Welcome back to Look of the Week, celebrating the best in TV and film sartorial excellence, past and present across sci-fi, horror, fantasy, and other genre classics!
"The bad guy is always the most fun to dress," commented costume designer Sandy Powell in a 2014 Vogue interview while discussing Disney's live-action Cinderella. While the ball gown worn by Lily James is exquisite, it is Cate Blanchett as the evil stepmother who sartorially steals focus in every scene. A style icon on both the red carpet and on screen, her recent roles as the villain in Cinderella and Thor: Ragnarok prove that characters with nefarious motives also have the best wardrobes. To celebrate Blanchett's recent birthday (May 14) and the genre stunt queens she has played, here is a look back at the devilishly decadent costumes of the Stepmother and Hela, Goddess of Death.
Mayes C. Rubeo (who is returning for Thor: Love and Thunder) didn't hold back on the villainous details, working closely with Ironhead Studios to create the stunning signature antler headdress. Hela looks ready to step onto the set of Hannibal — now that is a dream crossover idea.
It isn't enough to set your sights on taking over the universe; you also have to dress the part and Hela certainly does this. Once finally freed from the prison her father put her in, her smokey eyes and tousled hair is a beauty edit that spells out a DGAF attitude. Her look suggests she is ready to take back what she believes is rightfully hers, followed by a few drinks at the nearest dive bar to celebrate. Talk about dressing for day-to-night activities. The ripped bodysuit is exactly what you would expect from someone with access to concealed swords.
Hela's black and green iridescent suit leans into a goth aesthetic while also being practically molded to her body. Only Killmonger (Michael B. Jordan) comes close to challenging Hela for the best-dressed MCU villain crown; everyone else should just retreat before attempting to stake a claim to this title. Even Loki (Tom Hiddleston) doesn't stand a chance in this particular (or any) battle against his adoptive older sister. As she stakes her claim to Asgard, she adds a cape to the cold-shoulder look. Every ruler needs the drama this garment serves when strutting down the extended rainbow runway of her kingdom. Putting on a show is part of the thrill of watching Hela, and Blanchett leans into the over-the-top antics.
Perception is just as important in Blanchett's role as the Stepmother in Cinderella, which sees a similar revel in power, albeit in a more measured way. Together with costume designer Sandy Powell — who was Oscar-nominated for this movie — the actor turned what could've been a run of the mill interpretation into a subtle tribute to old Hollywood. A lot of the live-action versions of Disney classics have been aesthetically pleasing but lacked depth, although the garments worn by Blanchett manage to be both striking and tell a larger story.
Much like adaptations of Shakespeare's plays, fairy tales can bend the period rules, which is why Powell chose a mix of centuries as inspiration. For the stepdaughters, their garish candy-colors gowns are inspired by sororities from the 1950s, as Powell told Vogue, "They are meant to be totally ridiculous on the outside — a bit too much and overdone — and ugly on the inside."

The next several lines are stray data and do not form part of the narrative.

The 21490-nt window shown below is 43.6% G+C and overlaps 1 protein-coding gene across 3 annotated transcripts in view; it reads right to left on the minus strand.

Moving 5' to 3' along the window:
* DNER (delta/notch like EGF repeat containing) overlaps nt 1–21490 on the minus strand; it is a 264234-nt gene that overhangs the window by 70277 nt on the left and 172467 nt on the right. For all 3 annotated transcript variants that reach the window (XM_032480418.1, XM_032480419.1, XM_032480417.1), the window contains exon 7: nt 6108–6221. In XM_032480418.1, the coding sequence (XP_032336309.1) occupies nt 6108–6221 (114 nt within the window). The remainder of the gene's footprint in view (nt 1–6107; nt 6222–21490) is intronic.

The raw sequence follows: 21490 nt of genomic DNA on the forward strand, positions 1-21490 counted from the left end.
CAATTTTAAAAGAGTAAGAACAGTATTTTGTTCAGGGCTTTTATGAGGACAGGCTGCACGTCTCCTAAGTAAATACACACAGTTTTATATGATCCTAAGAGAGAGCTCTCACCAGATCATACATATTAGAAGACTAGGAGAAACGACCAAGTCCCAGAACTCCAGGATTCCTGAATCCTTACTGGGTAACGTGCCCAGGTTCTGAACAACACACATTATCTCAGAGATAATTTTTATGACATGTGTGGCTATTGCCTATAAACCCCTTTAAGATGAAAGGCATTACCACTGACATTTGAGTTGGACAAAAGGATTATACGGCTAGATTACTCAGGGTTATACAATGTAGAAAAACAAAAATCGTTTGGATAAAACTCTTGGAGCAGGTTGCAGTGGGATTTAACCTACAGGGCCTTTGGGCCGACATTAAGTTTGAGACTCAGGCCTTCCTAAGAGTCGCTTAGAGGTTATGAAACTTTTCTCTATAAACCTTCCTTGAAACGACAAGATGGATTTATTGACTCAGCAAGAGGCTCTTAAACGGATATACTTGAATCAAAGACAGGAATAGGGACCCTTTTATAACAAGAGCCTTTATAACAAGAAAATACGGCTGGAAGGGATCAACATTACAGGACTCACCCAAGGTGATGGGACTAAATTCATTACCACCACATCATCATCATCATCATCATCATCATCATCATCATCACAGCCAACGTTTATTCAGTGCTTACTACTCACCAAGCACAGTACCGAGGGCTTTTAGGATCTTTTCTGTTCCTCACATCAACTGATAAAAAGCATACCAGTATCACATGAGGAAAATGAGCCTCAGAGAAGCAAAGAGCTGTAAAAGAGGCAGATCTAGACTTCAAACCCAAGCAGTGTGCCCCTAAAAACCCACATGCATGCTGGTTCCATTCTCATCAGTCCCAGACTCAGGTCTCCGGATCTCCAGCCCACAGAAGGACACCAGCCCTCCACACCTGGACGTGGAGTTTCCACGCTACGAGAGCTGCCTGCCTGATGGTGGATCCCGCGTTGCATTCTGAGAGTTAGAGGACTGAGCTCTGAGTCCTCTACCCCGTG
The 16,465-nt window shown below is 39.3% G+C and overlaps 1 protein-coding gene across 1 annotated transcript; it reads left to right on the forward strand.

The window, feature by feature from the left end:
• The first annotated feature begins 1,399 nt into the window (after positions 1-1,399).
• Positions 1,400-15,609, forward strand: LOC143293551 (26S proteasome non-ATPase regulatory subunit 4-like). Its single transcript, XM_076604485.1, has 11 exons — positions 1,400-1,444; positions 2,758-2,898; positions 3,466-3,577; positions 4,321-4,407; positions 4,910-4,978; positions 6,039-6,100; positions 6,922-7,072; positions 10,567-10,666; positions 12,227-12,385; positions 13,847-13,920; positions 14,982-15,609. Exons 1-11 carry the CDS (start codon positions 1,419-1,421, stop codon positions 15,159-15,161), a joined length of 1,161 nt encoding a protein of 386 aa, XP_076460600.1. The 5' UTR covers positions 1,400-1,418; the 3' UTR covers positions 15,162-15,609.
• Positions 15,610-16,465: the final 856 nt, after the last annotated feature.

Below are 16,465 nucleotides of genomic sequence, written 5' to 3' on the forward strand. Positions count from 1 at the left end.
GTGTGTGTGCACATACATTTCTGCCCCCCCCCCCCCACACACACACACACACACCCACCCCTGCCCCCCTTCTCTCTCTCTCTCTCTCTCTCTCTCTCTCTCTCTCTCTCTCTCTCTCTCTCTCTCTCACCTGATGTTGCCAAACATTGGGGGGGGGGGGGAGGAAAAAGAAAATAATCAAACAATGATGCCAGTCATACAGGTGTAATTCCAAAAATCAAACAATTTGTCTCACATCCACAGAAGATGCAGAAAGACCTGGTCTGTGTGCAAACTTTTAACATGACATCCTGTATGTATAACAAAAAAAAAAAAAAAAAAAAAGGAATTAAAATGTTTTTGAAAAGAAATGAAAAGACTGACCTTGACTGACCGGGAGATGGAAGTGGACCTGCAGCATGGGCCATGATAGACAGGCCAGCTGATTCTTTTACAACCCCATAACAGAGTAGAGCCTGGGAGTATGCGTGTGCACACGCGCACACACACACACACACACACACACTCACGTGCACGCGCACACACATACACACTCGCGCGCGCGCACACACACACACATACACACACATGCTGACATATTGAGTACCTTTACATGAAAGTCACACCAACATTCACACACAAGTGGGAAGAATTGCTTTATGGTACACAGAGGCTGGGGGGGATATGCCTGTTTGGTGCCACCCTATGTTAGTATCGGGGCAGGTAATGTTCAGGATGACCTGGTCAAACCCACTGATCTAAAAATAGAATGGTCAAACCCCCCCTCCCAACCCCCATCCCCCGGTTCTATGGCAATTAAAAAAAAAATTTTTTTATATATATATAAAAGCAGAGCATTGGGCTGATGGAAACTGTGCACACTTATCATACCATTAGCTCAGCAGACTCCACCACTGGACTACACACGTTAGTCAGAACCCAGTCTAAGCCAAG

For their mother, Joan Crawford and Bette Davis served as reference points, as well as movies made in the '40s and '50s that depicted the 19th century (such as the 1949 adaptation of Little Women). This interpretation of an interpretation ensures the Stepmother's clothes draw the viewer's eye whenever she is on the screen (the only exception being at the ball, when no dress can touch the magical impact of Cinderella).
A green floral sequined entrance sets the tone, which is quickly usurped by a velvet teal fascinator matching her gown. The rich jewel tones that make up the Stepmother's closet are in contrast to Cinderella's (Lily James) mother's delicate gowns. Sure, they both have flowers on them, but one is the epitome of summer, the other offering a foreboding winter botanical lineup. High collars, exquisite materials, and the perfect accessories for each gown only add to this impression of her severity and desire for wealth. Joan Crawford's signature exaggerated shoulder pads and the nipped-in waist of the '40s further play into her malevolent appearance.
Cinderella's father clearly doesn't have a type; the only thing that connects the two women he married via their wardrobe is the floral motif. A bold red lip and a perfect manicure — a reminder she doesn't scrub floors — finish off the Stepmother's daily glam appearance.
Even her bedwear hits a level of elegance most would reserve for clothes to wear outside the house. A leopard-print velvet fancy robe is both highly covetable and worthy of much more than the breakfast table. This choice of pattern adds a level of ferocity to its villain at the heart of the story.
Although these are two very different approaches to decking out an antagonist in garments that make them stand out, both women draw power from the clothes they wear. Hela and the Stepmother might not get the victories they desired, but when it comes to best-dressed they take that title hands down.